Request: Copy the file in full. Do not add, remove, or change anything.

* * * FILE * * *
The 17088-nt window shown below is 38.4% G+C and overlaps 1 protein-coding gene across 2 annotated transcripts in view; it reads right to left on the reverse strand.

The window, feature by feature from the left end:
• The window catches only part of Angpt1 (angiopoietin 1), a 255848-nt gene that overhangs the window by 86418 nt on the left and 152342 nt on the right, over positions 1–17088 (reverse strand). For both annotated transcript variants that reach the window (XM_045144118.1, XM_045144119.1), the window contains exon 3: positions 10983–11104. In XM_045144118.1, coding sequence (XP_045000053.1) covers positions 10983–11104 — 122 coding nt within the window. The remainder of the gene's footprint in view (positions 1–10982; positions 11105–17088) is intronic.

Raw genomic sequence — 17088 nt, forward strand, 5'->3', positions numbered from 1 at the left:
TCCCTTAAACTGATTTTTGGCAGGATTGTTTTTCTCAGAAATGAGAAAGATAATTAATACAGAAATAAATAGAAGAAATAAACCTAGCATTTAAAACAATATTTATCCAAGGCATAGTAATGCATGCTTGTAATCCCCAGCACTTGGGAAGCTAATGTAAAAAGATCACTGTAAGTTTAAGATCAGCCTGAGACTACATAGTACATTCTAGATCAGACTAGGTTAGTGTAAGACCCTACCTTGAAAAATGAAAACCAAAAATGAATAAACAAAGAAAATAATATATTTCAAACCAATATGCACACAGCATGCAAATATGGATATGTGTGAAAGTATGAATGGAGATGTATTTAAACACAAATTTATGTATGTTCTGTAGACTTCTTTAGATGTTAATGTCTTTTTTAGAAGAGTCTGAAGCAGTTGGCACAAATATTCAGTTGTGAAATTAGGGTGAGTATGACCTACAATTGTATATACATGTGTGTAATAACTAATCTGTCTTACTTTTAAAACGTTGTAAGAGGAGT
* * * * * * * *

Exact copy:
The 17088-nt window shown below is 38.4% G+C and overlaps 1 protein-coding gene across 2 annotated transcripts in view; it reads right to left on the reverse strand.

The window, feature by feature from the left end:
• The window catches only part of Angpt1 (angiopoietin 1), a 255848-nt gene that overhangs the window by 86418 nt on the left and 152342 nt on the right, over positions 1–17088 (reverse strand). For both annotated transcript variants that reach the window (XM_045144118.1, XM_045144119.1), the window contains exon 3: positions 10983–11104. In XM_045144118.1, coding sequence (XP_045000053.1) covers positions 10983–11104 — 122 coding nt within the window. The remainder of the gene's footprint in view (positions 1–10982; positions 11105–17088) is intronic.

Raw genomic sequence — 17088 nt, forward strand, 5'->3', positions numbered from 1 at the left:
TCCCTTAAACTGATTTTTGGCAGGATTGTTTTTCTCAGAAATGAGAAAGATAATTAATACAGAAATAAATAGAAGAAATAAACCTAGCATTTAAAACAATATTTATCCAAGGCATAGTAATGCATGCTTGTAATCCCCAGCACTTGGGAAGCTAATGTAAAAAGATCACTGTAAGTTTAAGATCAGCCTGAGACTACATAGTACATTCTAGATCAGACTAGGTTAGTGTAAGACCCTACCTTGAAAAATGAAAACCAAAAATGAATAAACAAAGAAAATAATATATTTCAAACCAATATGCACACAGCATGCAAATATGGATATGTGTGAAAGTATGAATGGAGATGTATTTAAACACAAATTTATGTATGTTCTGTAGACTTCTTTAGATGTTAATGTCTTTTTTAGAAGAGTCTGAAGCAGTTGGCACAAATATTCAGTTGTGAAATTAGGGTGAGTATGACCTACAATTGTATATACATGTGTGTAATAACTAATCTGTCTTACTTTTAAAACGTTGTAAGAGGAGT